But we can dig deeper. My next question is, precisely what does it take to make Miri happy? The first change is to make x mutable: let mut x = 2u64;. Miri still doesn’t like it, which tells us it isn’t just about whether x is mutable, it’s also about how x is borrowed. In fact, if you look at the Miri error again, you’ll see the phrase “in borrow stack”, indicating it is tracking the borrows. If we think about it, even though x is declared as mutable, we only borrow it immutably, so the compiler could still assume its value is never changed. That would be bad.

So let’s tell the compiler we are borrowing mutable. let x_ptr = &mut x as *const u64 as usize;. Now x is mutable and we borrow it mutably. Miri, however, is still unhappy with this code and for the same reason as before (*See Following Up). We’ll try let x_ptr = &mut x as *mut u64 as usize; now. And finally, Miri is happy! That tells us that even though we borrow x mutably, the act of converting the mutable borrow into an immutable pointer and back is enough to cause UB. Good to know.

Now that Miri is happy, we’re done here, right? Well, no. There is still one thing I’d like to look at: UnsafeCell. Up until now, we’ve had UB because we wrote code in a way that allowed the compiler to make bad assumptions about our intentions. Every time the compiler assumes we won’t change a value and we do, Miri gets mad and tells us about it. UnsafeCell allows us to tell the compiler to stop making assumptions about the contained value. Let’s take a look at some code:

use std::cell::UnsafeCell;

unsafe extern "C" fn put_one(x: *mut u64) {
    *x = 1
}
fn main() {
    let x = UnsafeCell::new(2u64);
    let x_ptr = &x as *const UnsafeCell<u64> as usize;
    unsafe { put_one(x_ptr as _) }
    println!("x: {}", x.into_inner());
}

(playground)

Here, we again take an immutable borrow of x, and mutate the value behind it. As with the original test, x is not even declared mutable. And yet, Miri has no issue with this code. Per documentation, “UnsafeCell is the only core language feature to work around the restriction that &T may not be mutated." So we were able to work around the compilers assumptions that were giving us errors before.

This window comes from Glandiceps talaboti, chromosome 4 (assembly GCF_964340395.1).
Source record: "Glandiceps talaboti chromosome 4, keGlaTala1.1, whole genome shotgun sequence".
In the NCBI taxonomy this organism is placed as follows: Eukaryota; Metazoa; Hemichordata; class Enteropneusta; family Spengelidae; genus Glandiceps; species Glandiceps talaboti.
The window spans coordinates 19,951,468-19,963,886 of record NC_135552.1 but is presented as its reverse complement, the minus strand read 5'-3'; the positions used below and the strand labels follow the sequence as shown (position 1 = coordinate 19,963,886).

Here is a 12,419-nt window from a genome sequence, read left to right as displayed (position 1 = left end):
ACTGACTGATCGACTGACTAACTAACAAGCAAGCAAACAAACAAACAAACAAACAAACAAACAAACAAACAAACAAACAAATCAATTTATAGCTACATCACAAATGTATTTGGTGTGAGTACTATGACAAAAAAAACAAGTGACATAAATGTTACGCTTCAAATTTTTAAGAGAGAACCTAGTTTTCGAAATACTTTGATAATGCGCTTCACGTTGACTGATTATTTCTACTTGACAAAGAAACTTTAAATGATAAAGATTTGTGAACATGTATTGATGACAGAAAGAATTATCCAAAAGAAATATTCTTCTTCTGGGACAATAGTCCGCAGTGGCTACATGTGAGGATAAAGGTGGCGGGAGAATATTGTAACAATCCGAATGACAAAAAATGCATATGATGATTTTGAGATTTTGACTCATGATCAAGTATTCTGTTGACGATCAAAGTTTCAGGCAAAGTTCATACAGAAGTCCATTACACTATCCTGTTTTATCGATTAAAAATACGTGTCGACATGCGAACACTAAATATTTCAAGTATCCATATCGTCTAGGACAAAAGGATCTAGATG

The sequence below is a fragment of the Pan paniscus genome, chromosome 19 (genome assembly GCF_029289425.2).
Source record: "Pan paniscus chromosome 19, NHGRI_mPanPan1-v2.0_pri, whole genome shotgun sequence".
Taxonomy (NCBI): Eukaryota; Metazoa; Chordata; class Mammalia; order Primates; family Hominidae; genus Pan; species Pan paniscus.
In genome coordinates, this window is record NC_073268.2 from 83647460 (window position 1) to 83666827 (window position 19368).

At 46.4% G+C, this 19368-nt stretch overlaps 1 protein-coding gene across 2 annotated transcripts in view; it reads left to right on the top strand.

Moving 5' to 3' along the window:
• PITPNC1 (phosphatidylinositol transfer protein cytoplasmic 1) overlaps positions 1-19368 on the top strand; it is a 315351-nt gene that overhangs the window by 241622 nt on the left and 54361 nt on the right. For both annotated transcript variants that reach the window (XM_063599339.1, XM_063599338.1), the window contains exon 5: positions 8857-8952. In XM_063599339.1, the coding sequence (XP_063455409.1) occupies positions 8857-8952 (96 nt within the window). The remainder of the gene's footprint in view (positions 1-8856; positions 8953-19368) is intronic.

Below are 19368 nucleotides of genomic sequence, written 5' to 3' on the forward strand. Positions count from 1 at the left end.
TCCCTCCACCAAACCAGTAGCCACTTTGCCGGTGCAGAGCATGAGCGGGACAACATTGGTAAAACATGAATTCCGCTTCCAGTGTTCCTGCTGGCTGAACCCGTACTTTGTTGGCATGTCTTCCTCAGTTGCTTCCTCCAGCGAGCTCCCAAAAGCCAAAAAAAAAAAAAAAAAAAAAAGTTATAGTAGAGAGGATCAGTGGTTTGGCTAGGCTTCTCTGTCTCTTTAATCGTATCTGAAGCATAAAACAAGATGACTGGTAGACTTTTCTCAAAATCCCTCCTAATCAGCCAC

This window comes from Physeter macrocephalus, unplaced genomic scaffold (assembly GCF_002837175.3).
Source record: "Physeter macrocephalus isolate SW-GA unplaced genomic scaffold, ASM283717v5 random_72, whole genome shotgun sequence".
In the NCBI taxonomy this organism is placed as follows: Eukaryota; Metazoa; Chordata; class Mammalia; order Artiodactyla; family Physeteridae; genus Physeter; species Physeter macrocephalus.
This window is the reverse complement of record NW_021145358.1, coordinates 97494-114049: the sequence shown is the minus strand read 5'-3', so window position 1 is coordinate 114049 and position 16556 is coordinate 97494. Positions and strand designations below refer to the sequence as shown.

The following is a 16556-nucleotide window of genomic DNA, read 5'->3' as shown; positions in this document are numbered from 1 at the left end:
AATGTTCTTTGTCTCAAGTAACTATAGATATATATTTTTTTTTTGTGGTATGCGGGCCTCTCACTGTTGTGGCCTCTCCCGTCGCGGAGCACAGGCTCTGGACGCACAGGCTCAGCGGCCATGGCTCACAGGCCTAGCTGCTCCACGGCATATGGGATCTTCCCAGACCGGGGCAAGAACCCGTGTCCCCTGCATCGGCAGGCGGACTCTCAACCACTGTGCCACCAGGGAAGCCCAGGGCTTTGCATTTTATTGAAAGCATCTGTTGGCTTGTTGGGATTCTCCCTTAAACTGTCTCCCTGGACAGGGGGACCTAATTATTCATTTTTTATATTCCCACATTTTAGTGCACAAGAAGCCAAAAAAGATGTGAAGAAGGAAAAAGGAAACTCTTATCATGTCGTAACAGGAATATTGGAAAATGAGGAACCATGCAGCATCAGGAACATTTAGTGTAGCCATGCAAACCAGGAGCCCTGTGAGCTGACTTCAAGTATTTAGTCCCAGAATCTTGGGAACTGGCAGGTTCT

UnsafeCell does not disable all of the compilers assumptions around borrows and mutability, however. Miri is unhappy with this code, for instance:

use std::cell::UnsafeCell;

unsafe extern "C" fn put_one(x: *mut u64) {
    *x = 1
}
fn main() {
    let x = UnsafeCell::new(2u64);
    let x_ptr = &x as *const UnsafeCell<u64> as usize;
    let x_mut_ref1: &mut u64 = unsafe { &mut *(x_ptr as *mut u64) };
    let x_mut_ref2: &mut u64 = unsafe { &mut *(x_ptr as *mut u64) };
    unsafe { put_one(x_mut_ref2) }
    println!("x: {}", x_mut_ref1);
}

(playground)

Here, we break a different rule in Rust: no two mutable borrows may reference the same memory. UnsafeCell does not change this assumption, and so even when using UnsafeCell, we still need to be wary of creating mutable references to it.

So to summarize what we’ve seen: if you intend to mutate something, even across FFI boundaries, always delcare it mutable, always take a mutable reference, and never convert said reference directly to an immutable pointer. The only exception being if you use UnsafeCell to disable Rust’s normal assumptions.

Following Up

It’s come to my attention that in some instances it might be okay to convert a *const to a *mut and mutate it. However the conversion from &mut to *const is not as simple as it seems. Let’s take a closer look:

unsafe extern "C" fn put_one(x: *mut u64) {
    *x = 1
}
fn main() {
    let mut x = 2u64;
    let x_ptr: &mut u64 = &mut x;
    let x_ptr: *const u64 = x_ptr;
    unsafe { put_one(x_ptr as _) }
    println!("x: {}", x);
}

(playground)

This is very similar to code seen earlier. A couple differences are I’m being more explicit in pointer conversions, and skipping usize conversions. The conversion we do here is equvilant to let x_ptr = &mut x as *const u64; from before. As already established, it fails Miri. If we change x_ptr: *const u64 to x_ptr: *mut u64 in the code above, Miri is happy again. And it is at this point it is okay to convert the pointer to a *const. This code is completely fine according to Miri:

unsafe extern "C" fn put_one(x: *mut u64) {
    *x = 1
}
fn main() {
    let mut x = 2u64;
    let x_ptr: &mut u64 = &mut x;
    let x_ptr: *mut u64 = x_ptr;
    let x_ptr: *const u64 = x_ptr;
    unsafe { put_one(x_ptr as _) }
    println!("x: {}", x);
}

(playground)

We can see this is in Rust’s standard library as well. The definition of NonNull is simple:

pub struct NonNull<T: ?Sized> {
    pointer: *const T,
}

NonNull also includes this conversion:

impl<T: ?Sized> From<&mut T> for NonNull<T> {
    #[inline]
    fn from(reference: &mut T) -> Self {
        unsafe { NonNull { pointer: reference as *mut T } }
    }
}

The conversion reference as *mut T is not strictly necessary for the code to compile. However without that conversion, Miri would be unhappy anytime we mutated the underlying T.

On a final note, many of these concepts are related to an aliasing model called Stacked Borrows, which is the model Miri is based on. Rust, however, does not yet have an official aliasing model, so precisely what constitutes UB is subject to change. A detailed paper on the model can be found here. I won’t claim to fully understand this model, however as I explore and test the ideas of this model, I may make additional posts.